(Translated by Lorna Shaughnessy),
(Shearsmans Books 2019); pbk, £9.95
Manuel Rivas’ latest collection of poetry The Mouth of The Earth touches on themes familiar to his previous fiction, poetry and journalism: nature, historical memory, invisibility and necessary attention.
In The Mouth of The Earth, it is the economic use of language that initially impresses. Witness the expanse of the three lines that open ‘The Curve’:
The worst wound
Is cut in a straight line.
Observe the great scar of the horizon.
Words are distilled with such precision and intention, it is like being invited to lean in and observe a droplet hit the water surface before stepping back in order to take in the expanding, concentric circles that are subsequently set in motion.
Lorna Shaughnessy’s remarkable translation from the original Galician to English deserves mention. The poems quietly insist on the importance of being alert to what is being said (by language, by what is left unspoken or unformed). If Rivas amplifies the voices of the dispossessed or overlooked, Shaughnessy also extends the reach of these voices to a new audience. Since the transition to a second language still renders the poetry with such startling accuracy, we can assume nothing has been lost in translation.
In the first section entitled ‘The Earth That Hides’ Rivas applies the quiet focus of a born naturalist to excavate dialogue between nature and humanity. Here the earth embodies wisdom that lies hidden ‘until the time comes to reveal itself’.
To say that Rivas places words carefully is an understatement. He knowingly holds off until the exact moment when a single word can be dropped, tilting the entire axis of the poem with devastating effect:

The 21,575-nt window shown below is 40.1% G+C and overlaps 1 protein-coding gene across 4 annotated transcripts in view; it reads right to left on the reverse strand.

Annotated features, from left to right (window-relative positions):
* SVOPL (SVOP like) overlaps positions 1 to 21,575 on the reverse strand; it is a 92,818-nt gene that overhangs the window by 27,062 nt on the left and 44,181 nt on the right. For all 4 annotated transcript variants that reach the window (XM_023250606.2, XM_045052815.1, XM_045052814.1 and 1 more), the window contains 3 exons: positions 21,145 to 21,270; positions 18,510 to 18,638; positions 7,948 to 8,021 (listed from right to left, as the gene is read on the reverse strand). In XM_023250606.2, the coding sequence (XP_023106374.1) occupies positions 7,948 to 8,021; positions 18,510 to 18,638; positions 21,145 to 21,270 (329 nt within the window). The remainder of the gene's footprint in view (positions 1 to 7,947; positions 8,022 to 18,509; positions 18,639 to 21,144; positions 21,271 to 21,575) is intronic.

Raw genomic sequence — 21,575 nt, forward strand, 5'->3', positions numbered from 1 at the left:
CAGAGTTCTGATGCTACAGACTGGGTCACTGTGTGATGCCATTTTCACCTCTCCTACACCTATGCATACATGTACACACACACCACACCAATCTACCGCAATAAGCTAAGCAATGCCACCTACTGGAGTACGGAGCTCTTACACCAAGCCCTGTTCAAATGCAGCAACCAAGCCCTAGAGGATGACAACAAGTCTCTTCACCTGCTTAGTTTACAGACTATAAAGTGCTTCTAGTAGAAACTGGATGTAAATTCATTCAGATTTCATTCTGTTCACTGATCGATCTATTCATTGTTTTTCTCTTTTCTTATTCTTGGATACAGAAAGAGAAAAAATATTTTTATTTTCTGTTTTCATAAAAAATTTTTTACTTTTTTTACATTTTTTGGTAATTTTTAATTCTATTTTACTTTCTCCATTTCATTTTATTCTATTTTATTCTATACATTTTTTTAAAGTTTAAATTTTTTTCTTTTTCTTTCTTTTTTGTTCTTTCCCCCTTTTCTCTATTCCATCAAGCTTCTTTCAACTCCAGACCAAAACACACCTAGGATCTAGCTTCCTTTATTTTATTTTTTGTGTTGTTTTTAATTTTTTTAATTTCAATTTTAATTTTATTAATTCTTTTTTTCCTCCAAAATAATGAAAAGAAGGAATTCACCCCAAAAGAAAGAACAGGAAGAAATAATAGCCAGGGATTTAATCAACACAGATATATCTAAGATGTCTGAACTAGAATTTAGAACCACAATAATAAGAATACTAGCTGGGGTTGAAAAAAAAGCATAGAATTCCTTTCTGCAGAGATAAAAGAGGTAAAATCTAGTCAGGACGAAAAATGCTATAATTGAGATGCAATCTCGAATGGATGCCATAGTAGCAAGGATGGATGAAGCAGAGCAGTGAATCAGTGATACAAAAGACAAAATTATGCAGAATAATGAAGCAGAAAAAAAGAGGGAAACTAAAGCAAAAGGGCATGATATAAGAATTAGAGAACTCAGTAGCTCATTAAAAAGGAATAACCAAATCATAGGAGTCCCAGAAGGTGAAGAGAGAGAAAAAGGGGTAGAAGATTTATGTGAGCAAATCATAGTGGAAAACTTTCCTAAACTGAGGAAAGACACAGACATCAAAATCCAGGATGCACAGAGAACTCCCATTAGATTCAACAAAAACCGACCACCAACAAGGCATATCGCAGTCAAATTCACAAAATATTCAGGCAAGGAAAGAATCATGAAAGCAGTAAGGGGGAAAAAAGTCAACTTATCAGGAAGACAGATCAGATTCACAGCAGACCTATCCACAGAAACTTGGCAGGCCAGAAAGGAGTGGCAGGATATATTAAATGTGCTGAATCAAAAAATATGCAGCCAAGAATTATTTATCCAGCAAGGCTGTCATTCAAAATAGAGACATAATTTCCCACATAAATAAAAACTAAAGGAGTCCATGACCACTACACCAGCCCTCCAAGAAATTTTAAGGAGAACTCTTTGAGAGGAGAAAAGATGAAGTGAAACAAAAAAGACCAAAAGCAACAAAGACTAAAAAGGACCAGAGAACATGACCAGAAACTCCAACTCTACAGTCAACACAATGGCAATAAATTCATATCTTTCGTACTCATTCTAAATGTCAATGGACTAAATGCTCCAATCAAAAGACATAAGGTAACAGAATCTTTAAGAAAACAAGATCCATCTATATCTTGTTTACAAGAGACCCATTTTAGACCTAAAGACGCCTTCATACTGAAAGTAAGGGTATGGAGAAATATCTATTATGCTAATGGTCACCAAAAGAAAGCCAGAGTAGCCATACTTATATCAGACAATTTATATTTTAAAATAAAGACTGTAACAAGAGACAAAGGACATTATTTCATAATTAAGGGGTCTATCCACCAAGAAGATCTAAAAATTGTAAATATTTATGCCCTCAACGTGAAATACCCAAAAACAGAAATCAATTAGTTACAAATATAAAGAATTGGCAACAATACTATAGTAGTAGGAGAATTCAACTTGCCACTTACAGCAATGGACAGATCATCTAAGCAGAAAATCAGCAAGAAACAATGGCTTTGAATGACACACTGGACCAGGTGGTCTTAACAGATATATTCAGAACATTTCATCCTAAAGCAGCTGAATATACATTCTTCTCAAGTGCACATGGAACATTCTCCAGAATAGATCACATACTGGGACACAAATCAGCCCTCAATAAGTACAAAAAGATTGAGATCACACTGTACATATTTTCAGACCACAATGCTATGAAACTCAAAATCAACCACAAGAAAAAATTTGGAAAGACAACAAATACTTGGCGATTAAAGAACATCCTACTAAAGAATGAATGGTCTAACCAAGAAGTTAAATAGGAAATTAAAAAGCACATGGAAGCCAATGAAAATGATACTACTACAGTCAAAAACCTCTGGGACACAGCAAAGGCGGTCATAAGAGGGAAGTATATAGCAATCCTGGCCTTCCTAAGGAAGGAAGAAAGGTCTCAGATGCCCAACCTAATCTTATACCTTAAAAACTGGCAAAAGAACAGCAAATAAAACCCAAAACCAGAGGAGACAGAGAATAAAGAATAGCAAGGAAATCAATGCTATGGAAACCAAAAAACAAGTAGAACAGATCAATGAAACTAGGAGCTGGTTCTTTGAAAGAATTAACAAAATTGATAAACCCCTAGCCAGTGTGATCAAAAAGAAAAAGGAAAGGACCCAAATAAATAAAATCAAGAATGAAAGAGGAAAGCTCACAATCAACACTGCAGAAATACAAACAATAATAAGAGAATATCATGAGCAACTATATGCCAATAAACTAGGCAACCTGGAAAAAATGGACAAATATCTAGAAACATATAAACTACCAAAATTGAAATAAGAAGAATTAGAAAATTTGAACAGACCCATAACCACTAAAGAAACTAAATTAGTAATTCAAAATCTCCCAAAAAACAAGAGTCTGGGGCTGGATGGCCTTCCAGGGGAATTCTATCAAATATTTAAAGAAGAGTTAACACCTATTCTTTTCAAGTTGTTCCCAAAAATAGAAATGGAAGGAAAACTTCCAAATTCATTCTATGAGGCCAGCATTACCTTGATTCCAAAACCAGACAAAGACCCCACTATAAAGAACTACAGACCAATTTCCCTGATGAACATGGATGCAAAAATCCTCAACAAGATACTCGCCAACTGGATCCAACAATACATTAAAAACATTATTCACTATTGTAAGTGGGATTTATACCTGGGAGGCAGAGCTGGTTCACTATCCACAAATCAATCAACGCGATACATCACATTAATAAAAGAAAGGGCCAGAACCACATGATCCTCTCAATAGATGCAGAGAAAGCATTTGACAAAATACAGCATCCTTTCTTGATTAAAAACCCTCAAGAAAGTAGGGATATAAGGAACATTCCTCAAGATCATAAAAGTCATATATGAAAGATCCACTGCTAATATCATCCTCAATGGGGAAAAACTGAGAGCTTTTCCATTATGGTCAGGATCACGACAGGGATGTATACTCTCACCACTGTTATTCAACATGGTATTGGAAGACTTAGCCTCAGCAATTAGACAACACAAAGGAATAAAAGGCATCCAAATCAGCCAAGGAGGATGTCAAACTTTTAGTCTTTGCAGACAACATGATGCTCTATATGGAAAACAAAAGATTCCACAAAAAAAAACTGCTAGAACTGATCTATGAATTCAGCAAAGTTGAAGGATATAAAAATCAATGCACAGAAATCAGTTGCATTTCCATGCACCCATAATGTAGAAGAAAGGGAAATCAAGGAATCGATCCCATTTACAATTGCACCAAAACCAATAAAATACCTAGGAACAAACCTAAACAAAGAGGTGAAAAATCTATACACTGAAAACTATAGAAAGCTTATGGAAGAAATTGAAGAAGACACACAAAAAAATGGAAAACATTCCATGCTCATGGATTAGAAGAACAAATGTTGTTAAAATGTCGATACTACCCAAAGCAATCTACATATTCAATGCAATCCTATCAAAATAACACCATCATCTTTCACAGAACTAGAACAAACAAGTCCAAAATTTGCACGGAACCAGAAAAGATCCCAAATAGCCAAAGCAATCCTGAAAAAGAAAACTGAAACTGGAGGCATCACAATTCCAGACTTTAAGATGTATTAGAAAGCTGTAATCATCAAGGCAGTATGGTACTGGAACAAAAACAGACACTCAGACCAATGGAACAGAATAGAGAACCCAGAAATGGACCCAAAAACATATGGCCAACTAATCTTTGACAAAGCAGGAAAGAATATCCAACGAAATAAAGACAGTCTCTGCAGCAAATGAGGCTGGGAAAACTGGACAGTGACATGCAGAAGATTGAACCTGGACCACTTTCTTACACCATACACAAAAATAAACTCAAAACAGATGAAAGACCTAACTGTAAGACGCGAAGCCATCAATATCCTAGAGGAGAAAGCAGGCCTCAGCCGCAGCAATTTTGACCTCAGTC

Because the wolf limped
These poems are shot through with absence, substance fading by the time we reach the end of a line. In ‘Sabucedo’, we hear ‘a whinnying of horses not yet born’. In ‘The Blackbird’ we imagine the star unknown to the night.
The play between the material and the intangible aspects of human life become the focus of ‘Mother’s Mountain’ where the inheritance of a small piece of scrubland reveals something far greater in scope: a past enfolded within the present; the intangibility of borders (the lightning-split tree inspires the conclusion ‘So now I own some sky as well’); a hidden land indivisible from the poet himself.
In the second section, ‘The Ohio Scales’, the repeated image of weighing scales offsets the impossibility of capturing unquantifiable human experience illustrated by ‘a litre of thirst’ or a ‘kilo of hunger’.
‘The fixed stare of the weighing scales’ becomes slightly sinister when juxtaposed with the third and final group of poems, ‘Funeral Orations’. Here, remembrance is crucial as the author makes deliberate reference to each death in the annotated notes, bringing renewed attention to either forgotten injustice (as with the brutal murder of the gypsy basket weavers) or an act of heroism to be celebrated (as with the skipper who challenges the dumping of nuclear waste and affects change).
The titular poem `Mouth of the Earth’ is written from point of view of earth itself and centres on the mass graves resulting from the Spanish Civil War. The line ‘currency forged from forgetting’ reminds us that the earth does not forget, echoing the opening poems. ‘The earth swallowed them up’ but still the land ‘feels their hunger’.
Tellingly, the final section is prefaced by the epigraph, ‘A book sprouted from his dead body’, taken from the poem by Cesar Vallejo. As Vallejo himself once stated, the text is born out of life but does not simply return to nature with the death of its creator. Similarly, The Mouth of the Earth immortalises silence, absence and death. Rivas urges us to observe and listen closely as the poems give voice to the voiceless – the earth, the dead, the half-forms that defy measure, the past, injustice buried. In our contemporary climate of endangered nature, language and political truth, this is poetry of extraordinary significance.